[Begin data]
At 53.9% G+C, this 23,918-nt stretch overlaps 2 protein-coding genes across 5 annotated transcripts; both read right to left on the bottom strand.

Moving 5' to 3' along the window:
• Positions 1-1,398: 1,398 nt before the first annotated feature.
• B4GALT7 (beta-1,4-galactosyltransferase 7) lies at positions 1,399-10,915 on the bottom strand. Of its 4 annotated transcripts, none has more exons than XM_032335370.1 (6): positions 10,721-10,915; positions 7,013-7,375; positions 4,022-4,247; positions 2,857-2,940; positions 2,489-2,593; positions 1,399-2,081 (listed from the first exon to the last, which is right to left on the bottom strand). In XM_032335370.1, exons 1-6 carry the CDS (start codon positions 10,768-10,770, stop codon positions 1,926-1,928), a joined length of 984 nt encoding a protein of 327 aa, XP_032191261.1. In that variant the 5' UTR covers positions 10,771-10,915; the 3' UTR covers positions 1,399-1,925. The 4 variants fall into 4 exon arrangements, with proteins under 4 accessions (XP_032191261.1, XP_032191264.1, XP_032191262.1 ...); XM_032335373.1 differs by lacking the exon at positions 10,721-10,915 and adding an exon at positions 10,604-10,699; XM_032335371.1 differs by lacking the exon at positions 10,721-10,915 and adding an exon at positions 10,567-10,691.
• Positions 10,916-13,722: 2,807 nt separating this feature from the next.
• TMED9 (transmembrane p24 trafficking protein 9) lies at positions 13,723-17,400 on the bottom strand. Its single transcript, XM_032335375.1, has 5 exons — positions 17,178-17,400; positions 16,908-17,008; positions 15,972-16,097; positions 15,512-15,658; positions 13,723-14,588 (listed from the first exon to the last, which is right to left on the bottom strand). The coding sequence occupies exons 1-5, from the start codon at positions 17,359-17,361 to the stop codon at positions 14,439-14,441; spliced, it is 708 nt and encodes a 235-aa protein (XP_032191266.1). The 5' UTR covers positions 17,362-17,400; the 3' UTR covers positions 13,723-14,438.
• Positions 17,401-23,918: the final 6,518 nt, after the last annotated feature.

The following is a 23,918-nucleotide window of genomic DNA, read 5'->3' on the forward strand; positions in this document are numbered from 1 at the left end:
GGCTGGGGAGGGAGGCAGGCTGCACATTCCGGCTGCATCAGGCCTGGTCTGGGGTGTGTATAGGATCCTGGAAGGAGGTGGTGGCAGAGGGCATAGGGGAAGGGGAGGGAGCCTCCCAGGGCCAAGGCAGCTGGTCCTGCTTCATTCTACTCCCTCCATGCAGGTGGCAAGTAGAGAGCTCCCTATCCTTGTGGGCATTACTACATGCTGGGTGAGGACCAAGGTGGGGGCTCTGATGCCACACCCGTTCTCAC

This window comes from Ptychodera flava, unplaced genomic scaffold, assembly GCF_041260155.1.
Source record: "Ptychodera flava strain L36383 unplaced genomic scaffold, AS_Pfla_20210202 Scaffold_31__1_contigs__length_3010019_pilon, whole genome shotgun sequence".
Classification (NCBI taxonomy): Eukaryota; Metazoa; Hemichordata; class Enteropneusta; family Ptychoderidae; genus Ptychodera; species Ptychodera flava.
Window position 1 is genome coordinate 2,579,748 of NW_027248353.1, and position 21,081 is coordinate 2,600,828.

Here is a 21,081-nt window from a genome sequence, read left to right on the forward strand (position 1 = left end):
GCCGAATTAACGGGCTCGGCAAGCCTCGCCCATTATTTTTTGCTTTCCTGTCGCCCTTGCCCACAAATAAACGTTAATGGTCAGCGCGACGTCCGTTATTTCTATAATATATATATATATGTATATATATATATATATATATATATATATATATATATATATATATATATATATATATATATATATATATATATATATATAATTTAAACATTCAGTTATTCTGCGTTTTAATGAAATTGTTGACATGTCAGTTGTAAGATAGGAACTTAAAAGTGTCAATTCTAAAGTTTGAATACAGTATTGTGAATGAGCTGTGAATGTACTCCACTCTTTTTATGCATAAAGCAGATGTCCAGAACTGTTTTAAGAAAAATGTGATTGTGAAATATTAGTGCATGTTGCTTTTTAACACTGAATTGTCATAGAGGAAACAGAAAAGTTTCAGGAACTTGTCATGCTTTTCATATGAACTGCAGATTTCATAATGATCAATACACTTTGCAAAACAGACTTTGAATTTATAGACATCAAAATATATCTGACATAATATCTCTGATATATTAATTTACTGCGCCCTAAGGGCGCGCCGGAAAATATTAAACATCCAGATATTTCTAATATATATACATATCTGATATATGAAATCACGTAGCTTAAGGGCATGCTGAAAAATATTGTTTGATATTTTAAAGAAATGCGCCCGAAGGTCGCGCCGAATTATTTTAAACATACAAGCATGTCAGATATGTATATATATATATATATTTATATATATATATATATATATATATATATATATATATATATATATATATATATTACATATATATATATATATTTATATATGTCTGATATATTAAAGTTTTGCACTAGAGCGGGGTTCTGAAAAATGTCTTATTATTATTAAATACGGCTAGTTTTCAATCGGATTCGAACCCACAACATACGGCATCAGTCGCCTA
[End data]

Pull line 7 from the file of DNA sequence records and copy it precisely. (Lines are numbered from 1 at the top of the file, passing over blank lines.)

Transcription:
• Positions 17,401-23,918: the final 6,518 nt, after the last annotated feature.